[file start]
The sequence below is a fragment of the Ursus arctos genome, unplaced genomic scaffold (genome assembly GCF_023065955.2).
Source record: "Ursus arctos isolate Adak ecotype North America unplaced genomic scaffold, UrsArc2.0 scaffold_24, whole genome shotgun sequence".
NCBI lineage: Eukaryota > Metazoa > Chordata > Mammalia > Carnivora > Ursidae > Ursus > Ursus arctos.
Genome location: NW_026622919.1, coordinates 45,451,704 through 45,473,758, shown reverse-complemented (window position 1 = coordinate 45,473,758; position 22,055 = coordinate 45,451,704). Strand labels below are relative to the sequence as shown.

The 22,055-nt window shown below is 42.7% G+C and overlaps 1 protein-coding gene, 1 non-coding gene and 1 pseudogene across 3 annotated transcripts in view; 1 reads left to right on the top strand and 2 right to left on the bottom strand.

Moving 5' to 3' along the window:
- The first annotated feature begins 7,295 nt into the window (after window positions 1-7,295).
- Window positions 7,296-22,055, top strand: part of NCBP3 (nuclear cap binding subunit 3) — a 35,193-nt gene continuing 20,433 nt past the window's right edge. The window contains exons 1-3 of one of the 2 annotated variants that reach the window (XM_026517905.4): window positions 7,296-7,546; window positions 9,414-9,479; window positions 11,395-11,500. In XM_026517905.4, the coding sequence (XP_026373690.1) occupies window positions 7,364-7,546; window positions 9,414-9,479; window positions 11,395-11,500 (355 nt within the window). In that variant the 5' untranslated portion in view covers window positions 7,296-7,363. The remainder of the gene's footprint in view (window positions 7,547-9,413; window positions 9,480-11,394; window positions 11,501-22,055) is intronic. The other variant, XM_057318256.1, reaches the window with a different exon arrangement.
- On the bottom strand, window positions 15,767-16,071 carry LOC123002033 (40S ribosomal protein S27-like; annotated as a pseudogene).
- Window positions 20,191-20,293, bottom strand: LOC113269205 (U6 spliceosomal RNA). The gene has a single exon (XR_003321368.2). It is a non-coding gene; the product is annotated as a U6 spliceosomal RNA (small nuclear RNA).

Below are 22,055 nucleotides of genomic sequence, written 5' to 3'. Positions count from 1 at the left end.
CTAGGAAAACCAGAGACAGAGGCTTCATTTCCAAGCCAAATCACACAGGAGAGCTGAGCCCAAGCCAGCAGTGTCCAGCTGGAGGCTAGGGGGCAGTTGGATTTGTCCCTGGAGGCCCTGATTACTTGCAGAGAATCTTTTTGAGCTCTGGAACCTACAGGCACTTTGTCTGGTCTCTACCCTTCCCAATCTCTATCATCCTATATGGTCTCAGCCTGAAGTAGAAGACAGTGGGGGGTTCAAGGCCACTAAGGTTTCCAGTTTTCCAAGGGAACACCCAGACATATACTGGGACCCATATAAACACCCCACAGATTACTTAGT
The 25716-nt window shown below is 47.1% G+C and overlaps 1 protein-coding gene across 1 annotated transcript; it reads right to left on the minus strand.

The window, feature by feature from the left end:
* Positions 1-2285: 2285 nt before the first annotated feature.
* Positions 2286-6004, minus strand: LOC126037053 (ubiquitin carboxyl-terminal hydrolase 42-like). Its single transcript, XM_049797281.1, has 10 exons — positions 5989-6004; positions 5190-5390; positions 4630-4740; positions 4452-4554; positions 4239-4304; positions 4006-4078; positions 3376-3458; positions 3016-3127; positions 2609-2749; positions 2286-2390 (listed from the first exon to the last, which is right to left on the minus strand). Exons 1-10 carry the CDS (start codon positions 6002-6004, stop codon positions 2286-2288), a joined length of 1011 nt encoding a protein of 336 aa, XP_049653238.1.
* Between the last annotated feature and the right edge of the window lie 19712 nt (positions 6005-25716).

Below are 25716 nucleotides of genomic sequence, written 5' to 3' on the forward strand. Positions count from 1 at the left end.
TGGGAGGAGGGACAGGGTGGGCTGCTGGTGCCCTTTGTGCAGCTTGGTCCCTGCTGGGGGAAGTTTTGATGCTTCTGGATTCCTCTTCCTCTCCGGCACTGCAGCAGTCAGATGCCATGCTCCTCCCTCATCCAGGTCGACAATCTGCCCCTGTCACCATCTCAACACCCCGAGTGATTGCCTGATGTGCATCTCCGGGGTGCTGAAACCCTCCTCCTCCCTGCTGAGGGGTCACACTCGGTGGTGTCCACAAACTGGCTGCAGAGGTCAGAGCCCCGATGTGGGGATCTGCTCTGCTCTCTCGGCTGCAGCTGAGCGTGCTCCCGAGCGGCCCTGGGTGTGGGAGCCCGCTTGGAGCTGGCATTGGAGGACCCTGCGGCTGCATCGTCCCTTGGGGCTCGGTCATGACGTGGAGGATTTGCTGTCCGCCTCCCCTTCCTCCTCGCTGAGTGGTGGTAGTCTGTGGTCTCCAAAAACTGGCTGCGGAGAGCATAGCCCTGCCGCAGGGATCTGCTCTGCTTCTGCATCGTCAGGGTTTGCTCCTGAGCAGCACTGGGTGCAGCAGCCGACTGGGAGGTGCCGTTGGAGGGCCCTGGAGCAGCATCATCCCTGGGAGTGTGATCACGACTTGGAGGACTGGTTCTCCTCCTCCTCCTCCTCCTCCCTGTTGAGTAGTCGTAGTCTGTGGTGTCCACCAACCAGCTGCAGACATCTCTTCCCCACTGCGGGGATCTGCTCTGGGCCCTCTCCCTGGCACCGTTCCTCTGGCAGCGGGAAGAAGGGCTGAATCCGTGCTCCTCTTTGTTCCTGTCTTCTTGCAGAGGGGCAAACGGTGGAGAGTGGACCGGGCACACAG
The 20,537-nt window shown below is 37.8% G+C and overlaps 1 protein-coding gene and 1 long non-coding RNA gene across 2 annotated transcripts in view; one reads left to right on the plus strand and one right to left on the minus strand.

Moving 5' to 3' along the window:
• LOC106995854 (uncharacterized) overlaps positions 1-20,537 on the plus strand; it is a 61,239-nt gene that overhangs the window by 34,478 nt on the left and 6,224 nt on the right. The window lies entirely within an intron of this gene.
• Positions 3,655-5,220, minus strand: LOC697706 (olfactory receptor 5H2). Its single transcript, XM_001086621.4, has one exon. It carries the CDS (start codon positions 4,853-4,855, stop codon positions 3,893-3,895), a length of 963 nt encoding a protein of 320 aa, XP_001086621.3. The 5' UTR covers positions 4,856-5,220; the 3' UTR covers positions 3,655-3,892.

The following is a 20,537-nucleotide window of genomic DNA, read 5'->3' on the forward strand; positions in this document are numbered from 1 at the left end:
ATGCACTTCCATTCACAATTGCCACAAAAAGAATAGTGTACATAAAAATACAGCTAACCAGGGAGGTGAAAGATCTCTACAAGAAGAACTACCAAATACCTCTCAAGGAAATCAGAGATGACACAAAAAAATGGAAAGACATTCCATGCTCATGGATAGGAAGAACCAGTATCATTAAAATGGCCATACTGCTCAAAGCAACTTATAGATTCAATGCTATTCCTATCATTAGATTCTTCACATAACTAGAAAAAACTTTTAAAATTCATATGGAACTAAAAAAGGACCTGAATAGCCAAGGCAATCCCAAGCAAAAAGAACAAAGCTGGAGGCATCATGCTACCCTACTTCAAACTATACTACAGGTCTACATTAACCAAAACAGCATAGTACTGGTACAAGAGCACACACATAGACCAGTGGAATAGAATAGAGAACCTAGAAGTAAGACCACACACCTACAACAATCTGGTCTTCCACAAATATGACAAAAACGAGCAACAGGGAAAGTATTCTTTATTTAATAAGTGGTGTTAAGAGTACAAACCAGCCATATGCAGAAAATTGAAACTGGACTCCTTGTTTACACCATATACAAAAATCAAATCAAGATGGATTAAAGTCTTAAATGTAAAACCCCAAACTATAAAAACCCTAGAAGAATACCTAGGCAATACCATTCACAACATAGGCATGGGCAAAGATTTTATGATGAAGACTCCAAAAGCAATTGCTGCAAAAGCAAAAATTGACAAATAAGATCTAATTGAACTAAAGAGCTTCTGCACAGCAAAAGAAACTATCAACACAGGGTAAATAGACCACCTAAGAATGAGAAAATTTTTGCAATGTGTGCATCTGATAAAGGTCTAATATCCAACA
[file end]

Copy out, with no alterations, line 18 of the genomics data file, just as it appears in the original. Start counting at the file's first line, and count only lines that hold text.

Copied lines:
Below are 25716 nucleotides of genomic sequence, written 5' to 3' on the forward strand. Positions count from 1 at the left end.